Guided by the principle that overcoming competitive barriers and sharing outcomes data can form the basis for rewarding higher quality of care, the PRHI is adding process of care details to PHC4 outcome data to develop a sophisticated care tracking database for every patient in the region. The goal is to help clinicians identify clinically relevant issues that lead to reduced variation and best outcomes, and to help them share that information on a quarterly basis to drive improvement across the region, says PRHI Director Ken Segel.
The mandatory data collection activities of PHC4 were a necessary catalyst of the effort. “If we had to ask for voluntary participation to get started on data submission, we would never have gotten started. PRHI would not exist in its present form if we hadn’t had the PHC4’s existing data source to bring people to the table, and doing that in a way that wasn’t immediately threatening to caregivers,” says Segel.
By sharing a refined database of clinical information across physicians at 44 hospitals in the region, the PRHI hopes to engineer reward structures whereby providers ultimately are offered bonus incentives for care that is clinically superior to elsewhere, says Segel.
Collaboration with PRHI has also led to refinements in the PHC4’s data reports, such as the addition of readmission analysis in its heart surgery reports, and the expected release of a new, physician-specific orthopedic report, which Volavka says may be published by mid-2004.
Why no consortium like the PRHI has yet materialized elsewhere in Pa. remains a mystery. The Pittsburgh region had powerful support for the idea in the personage of Alcoa’s Paul O’Neill, says Nash, while others speculate that it was Pittsburgh’s long history of cooperation within its business community that allowed for unified support of the initiative. The Jewish Healthcare Foundation of Pittsburgh had also devoted resources and expertise to spur the initiative’s development.
In the spring, the OHCR plans to co-sponsor with HAP a summit on best practice sharing which will highlight the activities of the PRHI, says Torregrossa, who hopes the Patient Safety Authority and individual hospitals’ patient safety committees will foster such an approach.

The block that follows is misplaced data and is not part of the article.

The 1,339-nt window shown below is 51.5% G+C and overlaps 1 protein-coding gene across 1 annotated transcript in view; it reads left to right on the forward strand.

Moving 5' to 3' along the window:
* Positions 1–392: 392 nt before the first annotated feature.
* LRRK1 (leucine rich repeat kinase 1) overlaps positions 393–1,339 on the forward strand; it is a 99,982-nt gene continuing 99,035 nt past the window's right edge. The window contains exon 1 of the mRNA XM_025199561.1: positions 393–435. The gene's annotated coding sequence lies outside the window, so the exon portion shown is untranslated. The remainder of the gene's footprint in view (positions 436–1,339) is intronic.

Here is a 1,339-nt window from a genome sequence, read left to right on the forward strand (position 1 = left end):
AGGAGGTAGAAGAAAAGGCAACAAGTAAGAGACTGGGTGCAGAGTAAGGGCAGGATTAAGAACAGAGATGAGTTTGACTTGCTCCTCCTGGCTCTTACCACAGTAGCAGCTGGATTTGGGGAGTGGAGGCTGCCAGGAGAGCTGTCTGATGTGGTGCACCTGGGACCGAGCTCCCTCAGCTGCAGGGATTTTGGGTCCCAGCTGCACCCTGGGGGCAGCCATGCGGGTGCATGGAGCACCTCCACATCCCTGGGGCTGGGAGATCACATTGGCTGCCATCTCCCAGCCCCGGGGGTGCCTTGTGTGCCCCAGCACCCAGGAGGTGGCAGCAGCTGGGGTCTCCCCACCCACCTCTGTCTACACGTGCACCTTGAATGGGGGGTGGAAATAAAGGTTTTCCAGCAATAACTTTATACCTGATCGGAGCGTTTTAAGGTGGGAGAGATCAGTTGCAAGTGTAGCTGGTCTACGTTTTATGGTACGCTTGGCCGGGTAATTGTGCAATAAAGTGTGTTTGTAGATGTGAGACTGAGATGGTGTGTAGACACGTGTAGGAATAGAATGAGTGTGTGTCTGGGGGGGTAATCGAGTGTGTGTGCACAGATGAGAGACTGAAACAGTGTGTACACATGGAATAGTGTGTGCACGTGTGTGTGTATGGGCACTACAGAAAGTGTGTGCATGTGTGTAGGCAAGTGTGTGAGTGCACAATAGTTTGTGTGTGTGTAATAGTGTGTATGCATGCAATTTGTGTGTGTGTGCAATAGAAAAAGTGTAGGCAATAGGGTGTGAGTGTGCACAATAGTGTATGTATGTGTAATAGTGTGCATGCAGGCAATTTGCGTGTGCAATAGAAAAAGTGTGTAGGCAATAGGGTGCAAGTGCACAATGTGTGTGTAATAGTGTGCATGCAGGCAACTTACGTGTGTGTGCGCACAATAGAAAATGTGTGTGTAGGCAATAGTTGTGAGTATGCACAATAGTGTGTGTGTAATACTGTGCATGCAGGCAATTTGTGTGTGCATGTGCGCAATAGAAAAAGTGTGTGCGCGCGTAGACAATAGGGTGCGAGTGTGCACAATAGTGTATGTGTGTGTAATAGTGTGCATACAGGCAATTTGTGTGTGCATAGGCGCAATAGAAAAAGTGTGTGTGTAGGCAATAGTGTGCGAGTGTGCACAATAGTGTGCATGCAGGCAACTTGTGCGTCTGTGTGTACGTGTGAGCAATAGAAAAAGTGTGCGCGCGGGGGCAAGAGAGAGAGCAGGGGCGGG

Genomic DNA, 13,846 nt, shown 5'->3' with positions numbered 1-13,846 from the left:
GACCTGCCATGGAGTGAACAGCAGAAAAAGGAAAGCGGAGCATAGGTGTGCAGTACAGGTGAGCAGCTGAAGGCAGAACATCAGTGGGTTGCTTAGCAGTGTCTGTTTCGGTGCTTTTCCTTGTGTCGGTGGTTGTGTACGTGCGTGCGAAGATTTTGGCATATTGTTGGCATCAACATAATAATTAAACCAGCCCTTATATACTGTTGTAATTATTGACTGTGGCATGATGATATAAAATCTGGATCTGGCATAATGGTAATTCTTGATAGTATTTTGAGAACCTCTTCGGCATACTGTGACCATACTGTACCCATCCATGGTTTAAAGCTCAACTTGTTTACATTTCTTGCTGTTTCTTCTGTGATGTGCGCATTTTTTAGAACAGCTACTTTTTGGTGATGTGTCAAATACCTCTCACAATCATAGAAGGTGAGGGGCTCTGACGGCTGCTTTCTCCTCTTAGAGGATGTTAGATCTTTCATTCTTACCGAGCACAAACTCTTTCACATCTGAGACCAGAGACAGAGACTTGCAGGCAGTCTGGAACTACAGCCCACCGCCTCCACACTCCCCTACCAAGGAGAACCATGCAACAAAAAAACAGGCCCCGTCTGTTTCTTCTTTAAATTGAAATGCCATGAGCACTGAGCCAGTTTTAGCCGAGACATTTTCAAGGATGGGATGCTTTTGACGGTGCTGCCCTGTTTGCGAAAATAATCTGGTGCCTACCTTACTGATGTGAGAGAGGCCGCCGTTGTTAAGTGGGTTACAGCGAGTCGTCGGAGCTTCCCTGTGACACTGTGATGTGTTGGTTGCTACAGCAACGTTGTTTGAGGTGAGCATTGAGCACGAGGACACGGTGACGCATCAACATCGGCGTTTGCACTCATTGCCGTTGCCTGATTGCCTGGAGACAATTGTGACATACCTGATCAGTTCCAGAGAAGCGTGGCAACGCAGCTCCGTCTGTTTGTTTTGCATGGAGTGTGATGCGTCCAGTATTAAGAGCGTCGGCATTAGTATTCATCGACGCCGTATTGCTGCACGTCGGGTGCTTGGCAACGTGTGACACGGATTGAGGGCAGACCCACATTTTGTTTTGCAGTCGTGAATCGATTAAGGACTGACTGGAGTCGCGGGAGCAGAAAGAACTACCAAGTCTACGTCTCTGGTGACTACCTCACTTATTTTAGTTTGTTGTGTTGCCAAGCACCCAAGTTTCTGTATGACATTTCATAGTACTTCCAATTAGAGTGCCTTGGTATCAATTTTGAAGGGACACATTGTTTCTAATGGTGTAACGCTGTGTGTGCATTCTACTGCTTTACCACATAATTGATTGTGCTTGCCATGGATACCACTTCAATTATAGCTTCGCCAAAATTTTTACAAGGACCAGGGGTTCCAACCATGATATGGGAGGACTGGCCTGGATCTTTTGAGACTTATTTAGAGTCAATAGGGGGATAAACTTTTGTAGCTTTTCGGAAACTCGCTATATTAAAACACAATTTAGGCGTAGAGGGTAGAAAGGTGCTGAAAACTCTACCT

A payment-for-performance model may emerge in southwestern Pa. for diabetes management, according to Shannon. At a recent stakeholder meeting, the PRHI presented PHC4 data showing a huge variation in the way that care and disease management is provided to diabetics in western Pa. Initiative participants hope within one year to set up a platform whereby all health insurers, laboratories and physicians agree to standard formats for reporting test results of diabetic patients, and physicians agree to receive telephone or email prompts from health insurers to remind diabetic patients to make scheduled physician office visits, as well as to remind physicians to make timely reviews of testing results, says Shannon. Health insurers would agree to reimburse physicians for additional time interacting with patients outside of office visits, while purchasers would agree to foot some of the bill for at-home diabetic management equipment and supplies for patients, Shannon adds.
Shannon predicts that the Centers for Medicare & Medicaid Services will expand its payment-for-performance model beyond demonstration projects, and that employers, hospitals and health plans will be given new incentives to work on such issues. Outcomes data such as PHC4’s could play a central role in the model.
Independence Blue Cross (IBC) in southeastern Pa. has already begun using PHC4 data as part of its Quality Incentive Payment System for hospitals, under which hospitals receive annual reimbursement increases based in part on their performance against agreed-upon quality parameters, including PHC4’s hospital data on risk-adjusted mortality and readmissions, as well as JCAHO and Leapfrog Group data.
According to IBC, four hospital systems have agreed to participate in the program, while some hospitals have declined.